If the post office in Parryville closes it may cause financial and fiscal hardships to the residents, one county commissioner said.

During the Carbon County Commissioners' meeting on Thursday, Commissioner William O'Gurek, chairman, addressed an item under correspondence regarding the possible closing of the Parryville post office. The correspondence included nearly 30 letters from Parryville residents asking for the county's help in opposing the closing of the office.

O'Gurek said he spoke with representatives of the offices of U.S. Sen. Robert Casey and Congressman Tim Holden earlier this week regarding the situation.

"I think everyone knows that the post offices are going through a restructuring of sorts regarding their financial dilemma," he said, adding that officials are not sure if they can do anything to help the people of the town.

Holden's representative, Bill Hanley, told O'Gurek the congressman is dealing with the potential closure of six post offices in his district in Schuylkill and said he would look into the status of Parryville's post office.

"I feel bad for the people of Parryville," O'Gurek said, adding that of the 525 residents, nearly 50 percent are senior citizens.

"They are opposed to the closure for a lot of reasons," he added, "but the most important one is the financial and fiscal hardships that would be presented to the people down there.

"I will continue to work and see if our federal lawmakers can do something to help Parryville."

O'Gurek said that he plans to forward the letters of opposition that the county received to the federal government.

In other matters, Randall Smith, county administrator, updated the board on the possible scam that the county warned seniors about last week.

Smith said that he had received word from Cheri Santore, administrator of the county Area Agency on Aging, stating that the attorney general's office has responded to the inquiries and said that the Senior Advisory Center in Harrisburg is a legitimate company which is charging seniors $39 to process the property tax/rent rebate checks.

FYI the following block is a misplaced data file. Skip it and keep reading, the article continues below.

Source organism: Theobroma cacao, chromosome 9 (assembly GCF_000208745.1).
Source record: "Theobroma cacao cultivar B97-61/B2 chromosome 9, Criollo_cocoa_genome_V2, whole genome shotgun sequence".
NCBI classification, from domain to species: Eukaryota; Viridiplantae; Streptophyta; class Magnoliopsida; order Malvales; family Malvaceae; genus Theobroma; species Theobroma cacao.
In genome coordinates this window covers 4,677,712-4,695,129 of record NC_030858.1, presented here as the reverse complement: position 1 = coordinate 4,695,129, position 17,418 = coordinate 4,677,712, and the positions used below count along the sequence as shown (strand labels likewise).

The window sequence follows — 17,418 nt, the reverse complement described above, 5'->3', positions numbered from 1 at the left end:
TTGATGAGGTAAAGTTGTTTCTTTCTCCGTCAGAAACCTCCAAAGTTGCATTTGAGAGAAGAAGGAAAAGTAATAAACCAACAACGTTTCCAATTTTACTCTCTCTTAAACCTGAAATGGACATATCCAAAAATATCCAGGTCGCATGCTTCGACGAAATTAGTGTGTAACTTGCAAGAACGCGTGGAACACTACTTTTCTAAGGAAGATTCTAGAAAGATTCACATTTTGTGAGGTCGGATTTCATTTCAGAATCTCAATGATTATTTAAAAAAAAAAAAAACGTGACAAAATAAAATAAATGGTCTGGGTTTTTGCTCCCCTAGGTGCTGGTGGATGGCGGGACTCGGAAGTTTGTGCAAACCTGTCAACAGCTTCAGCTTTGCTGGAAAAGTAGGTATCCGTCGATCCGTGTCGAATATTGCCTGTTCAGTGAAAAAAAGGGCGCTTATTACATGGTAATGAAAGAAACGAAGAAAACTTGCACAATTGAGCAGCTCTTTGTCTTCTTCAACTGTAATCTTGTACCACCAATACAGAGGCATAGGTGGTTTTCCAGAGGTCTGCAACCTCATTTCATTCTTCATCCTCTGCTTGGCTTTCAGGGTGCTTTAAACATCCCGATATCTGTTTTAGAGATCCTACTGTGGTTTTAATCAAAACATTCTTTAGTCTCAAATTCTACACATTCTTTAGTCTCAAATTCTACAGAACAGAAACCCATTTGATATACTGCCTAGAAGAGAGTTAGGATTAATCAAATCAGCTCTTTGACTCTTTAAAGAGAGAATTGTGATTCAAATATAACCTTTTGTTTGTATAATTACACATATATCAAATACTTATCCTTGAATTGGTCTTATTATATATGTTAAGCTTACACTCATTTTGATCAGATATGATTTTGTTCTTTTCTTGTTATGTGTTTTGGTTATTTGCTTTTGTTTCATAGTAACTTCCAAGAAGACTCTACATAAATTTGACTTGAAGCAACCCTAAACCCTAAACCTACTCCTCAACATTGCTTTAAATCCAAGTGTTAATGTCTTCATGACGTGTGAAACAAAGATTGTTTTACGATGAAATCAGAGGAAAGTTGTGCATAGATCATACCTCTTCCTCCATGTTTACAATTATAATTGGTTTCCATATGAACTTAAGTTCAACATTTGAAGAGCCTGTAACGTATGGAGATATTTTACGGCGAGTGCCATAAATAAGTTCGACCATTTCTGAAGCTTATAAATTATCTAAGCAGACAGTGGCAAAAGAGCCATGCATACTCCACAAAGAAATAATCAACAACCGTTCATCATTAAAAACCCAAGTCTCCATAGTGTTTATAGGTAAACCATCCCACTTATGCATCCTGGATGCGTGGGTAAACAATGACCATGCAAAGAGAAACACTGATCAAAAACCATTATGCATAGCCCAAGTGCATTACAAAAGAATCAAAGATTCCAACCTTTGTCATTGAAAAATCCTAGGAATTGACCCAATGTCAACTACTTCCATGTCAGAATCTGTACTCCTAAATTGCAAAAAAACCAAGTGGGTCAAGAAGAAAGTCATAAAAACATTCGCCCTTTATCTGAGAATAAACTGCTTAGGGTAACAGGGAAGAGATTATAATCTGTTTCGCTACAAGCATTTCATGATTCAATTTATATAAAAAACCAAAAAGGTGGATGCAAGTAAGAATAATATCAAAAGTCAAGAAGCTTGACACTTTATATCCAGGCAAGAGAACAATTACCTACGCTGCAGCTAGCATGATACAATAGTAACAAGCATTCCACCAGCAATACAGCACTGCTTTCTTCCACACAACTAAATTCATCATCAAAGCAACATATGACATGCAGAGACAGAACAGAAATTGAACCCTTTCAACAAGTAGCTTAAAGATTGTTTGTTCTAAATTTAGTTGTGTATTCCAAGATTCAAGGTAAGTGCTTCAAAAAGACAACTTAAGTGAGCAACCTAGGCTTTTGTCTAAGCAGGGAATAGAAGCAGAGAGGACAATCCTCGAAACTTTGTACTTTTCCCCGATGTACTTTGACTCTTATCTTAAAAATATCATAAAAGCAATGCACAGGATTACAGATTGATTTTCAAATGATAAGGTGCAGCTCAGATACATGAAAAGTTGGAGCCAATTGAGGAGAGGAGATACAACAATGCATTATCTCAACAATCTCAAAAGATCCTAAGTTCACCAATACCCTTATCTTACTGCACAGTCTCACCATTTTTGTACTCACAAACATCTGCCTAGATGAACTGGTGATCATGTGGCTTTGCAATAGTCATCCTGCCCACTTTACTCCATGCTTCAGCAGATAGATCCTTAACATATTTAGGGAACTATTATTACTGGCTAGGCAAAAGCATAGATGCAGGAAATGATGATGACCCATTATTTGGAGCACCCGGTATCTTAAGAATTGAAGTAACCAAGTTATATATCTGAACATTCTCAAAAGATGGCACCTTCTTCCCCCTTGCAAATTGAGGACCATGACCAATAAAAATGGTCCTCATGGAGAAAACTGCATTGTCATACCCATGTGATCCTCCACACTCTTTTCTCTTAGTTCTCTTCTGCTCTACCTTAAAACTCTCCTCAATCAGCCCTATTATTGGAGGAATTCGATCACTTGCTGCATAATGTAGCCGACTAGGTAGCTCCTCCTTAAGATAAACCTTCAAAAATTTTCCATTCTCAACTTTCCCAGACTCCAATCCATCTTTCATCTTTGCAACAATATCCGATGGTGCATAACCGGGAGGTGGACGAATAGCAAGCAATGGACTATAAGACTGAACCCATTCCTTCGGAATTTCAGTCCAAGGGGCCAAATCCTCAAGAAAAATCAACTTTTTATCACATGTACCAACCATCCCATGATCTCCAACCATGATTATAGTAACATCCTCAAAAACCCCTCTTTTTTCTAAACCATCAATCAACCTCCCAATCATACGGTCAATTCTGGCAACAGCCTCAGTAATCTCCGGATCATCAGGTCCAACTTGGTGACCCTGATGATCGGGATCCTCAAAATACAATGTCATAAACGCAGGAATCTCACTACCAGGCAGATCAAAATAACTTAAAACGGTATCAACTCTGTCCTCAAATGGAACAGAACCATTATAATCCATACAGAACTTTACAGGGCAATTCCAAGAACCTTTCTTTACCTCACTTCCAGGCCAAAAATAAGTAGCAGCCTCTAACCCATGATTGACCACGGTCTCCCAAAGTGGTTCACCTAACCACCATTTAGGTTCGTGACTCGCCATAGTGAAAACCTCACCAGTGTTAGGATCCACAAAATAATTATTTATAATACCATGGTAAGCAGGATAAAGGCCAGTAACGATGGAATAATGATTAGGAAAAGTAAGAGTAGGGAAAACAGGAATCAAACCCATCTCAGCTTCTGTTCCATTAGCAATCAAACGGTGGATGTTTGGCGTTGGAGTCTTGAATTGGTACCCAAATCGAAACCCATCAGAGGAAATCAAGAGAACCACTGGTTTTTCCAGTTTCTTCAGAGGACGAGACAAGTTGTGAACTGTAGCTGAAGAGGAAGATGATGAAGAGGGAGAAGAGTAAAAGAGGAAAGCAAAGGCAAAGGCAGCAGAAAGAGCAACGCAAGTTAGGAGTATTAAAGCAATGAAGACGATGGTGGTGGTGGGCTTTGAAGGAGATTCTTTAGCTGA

In an email sent to Santore by the attorney general's office recently, David P. Shallcross, senior community liaison for the attorney general, explains, "This particular scenario is not a scam, although seniors do not need to pay a fee to apply for this benefit, but just as you could pay a tax preparer to file your taxes rather than filing on your own, this is another service type of business. The way in which it is marketed is slightly misleading as it appears to look like an official form."

Smith noted that if any Carbon County senior citizen would like assistance processing the rebate checks, they can have it done free of charge at any Area Agency on Aging by calling the office's toll-free number, 1-800-441-1315.

The county also voted to enter into an agreement with Language Services Associates of Horsham to provide interpreting services for foreign languages, face to face or by telephone.

O'Gurek explained that the agreement gives the company the green light to find the county an interpreter who speaks Dhuluo, a dialect of Swahili, used in Kenya because a murder trial with a potential witness from Kenya is slated to begin in Carbon County in January. The case is against Ernest Troy Freeby, who is accused of killing his wife, Edwina Atieno Onyango, a Kenyan immigrant whose body has yet to be found, on Dec. 9, 2007.

Aileen Cassidy, assistant court administrator, said that she contacted the Kenyan Embassy in Washington D.C., in the hopes of finding an interpreter, but the embassy has yet to return the call.

O'Gurek added that the county is required to provided an interpreter for the witness. Costs for interpreting services could be over $2 per minute.